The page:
- Organisational culture and observable behaviours are largely the manifestation of many individual human acts
- The people closest to and who have the greatest impact over the wider workforce, are managers and leaders(who, by the way, are also both individuals and humans themselves … at least at present!).
Let’s look at each of these points in a little more detail:
1. The nature of a Group
“There is no ‘I’ in team”. No doubt you will have heard this before. Whilst I recognise that it is often said tongue-in-cheek, it’s not a position I have ever held to be accurate. The concept of a “team” is not one to which I subscribe fully. Indeed, what is a team if not a collection of ‘I’s?
If we can hold this position, (even if only for the purposes of this article!) it helps clarify why large -scale change runs into troubles: It tends to be focused on large groups rather than on the individuals within that group. It seems odd to us that organisational change is designed by a small-group of people then communicated to a large group of people, whilst expecting the changes to come about through the attitudes and behaviours of individual people. This seems somewhat at odds with logic let alone common sense or the evidence (e.g. Stanleigh, 2008).
2. The nature of organisational culture
Organisational citizenship behaviour (OCB) refers to “employee behaviour that is more discretionary, is less likely to be formally linked with organizational rewards, and contributes to the organization by promoting a positive social and psychological climate” (Bolino et al., 2015). These are the very kinds of behaviours that many change initiatives are designed to develop in employees. We often see this level of behaviour change required when organisations launch new company values and leadership or competency frameworks. Organisations are looking for positive behaviours from their employees, ‘freely’ given in the spirit of working towards the ‘greater good’. In the current economic climate, with a greater emphasis on ‘doing the right thing’ in combination with ‘do the thing right’, building an organisational culture where such behaviours and attitudes thrive, is critically important. However, bearing in mind the individual nature of values and beliefs that drive such behaviours, it remains a real challenge to bring about human-level change through a solely organisational-level approach. Individuals will contribute to a positive organisational culture and display OCB but often only once they have an idea of the answer to the question: “WIIFM?” (What’s in it for me?).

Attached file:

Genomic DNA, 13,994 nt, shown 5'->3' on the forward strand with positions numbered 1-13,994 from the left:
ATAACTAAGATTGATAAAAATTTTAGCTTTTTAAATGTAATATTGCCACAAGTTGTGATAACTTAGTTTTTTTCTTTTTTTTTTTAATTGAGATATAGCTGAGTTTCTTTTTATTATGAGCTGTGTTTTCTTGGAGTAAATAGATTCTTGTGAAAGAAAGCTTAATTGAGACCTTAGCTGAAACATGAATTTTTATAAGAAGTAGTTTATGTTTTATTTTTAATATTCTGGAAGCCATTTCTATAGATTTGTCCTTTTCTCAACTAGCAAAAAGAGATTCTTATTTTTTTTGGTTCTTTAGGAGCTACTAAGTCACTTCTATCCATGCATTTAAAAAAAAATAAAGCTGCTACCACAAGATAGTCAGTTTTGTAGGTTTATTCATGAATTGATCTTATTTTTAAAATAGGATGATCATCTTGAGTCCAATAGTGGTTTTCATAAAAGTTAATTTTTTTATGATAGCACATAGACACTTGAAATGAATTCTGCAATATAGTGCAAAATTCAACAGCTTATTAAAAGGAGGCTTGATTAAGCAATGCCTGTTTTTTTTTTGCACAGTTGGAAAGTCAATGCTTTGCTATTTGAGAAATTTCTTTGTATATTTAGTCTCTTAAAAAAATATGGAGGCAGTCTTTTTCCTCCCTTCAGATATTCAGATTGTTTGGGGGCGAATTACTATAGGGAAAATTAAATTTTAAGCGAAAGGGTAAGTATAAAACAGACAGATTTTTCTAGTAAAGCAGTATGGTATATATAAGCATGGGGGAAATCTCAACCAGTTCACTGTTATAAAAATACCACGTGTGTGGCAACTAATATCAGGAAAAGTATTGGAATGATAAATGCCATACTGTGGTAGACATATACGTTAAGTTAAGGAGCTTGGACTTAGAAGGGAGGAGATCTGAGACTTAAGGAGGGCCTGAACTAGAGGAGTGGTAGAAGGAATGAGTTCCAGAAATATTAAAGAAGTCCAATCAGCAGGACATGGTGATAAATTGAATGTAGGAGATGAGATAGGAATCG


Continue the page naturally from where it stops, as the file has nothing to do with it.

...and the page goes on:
3. Leadership and management
“We asked for workers. We got people instead.”
For change to be embedded sustainably, i.e. for the duration that it is still relevant, requires two simple things: Firstly, it requires a level of readiness in the individual to change; secondly, it needs high levels of high quality human contact. Both helping get employees ready for change and high levels human interaction post the launch come from effective leaders and managers.
Excellent leadership and management approaches to staff and strong relationship building, promotes high levels of trust and result in sustainable change i.e. embedding the desired changes over the long-term. If the leadership cadre have the skills to build these effective relationships with their staff and develop a transformational leadership style, then they will be able to impact change positively across the whole organisation on a day-to-day basis and in the long-term. The net result will not only be a more effective change programme but also improved business results (e.g. García-Morales, Jiménez-Barrionuevo, & Gutiérrez-Gutiérrez, 2012).
The challenge then is two-fold: re-directing the emphasis of change programmes to make the focus more tailored to individuals and importantly, the development of leadership and management populations, in order that they can lead and manage in a way that focuses on the human being that is going to produce the outputs that are key to the organisation.
In this discussion article we have suggested that change programmes struggle to embed fully across the long-term. In part, this is a problem of definition and a lack of clarity about what success would be if it were achieved. However, it is also a result of an organisation or team level focus rather than centring the attention on individuals: Be they leaders of those on the front line or those who are actually on the front line itself. The focus on developing the transformational leadership skills of individual leaders will lead to a strengthening of their ability to facilitate change at an individual level (values, beliefs, motivations) with their staff.
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 In this context the former is described as including: charisma; intellectual stretch, inspirational motivation and individual consideration. Whilst transactional leadership has been predicated on conditional reward and management by exception (See: Bass,1999)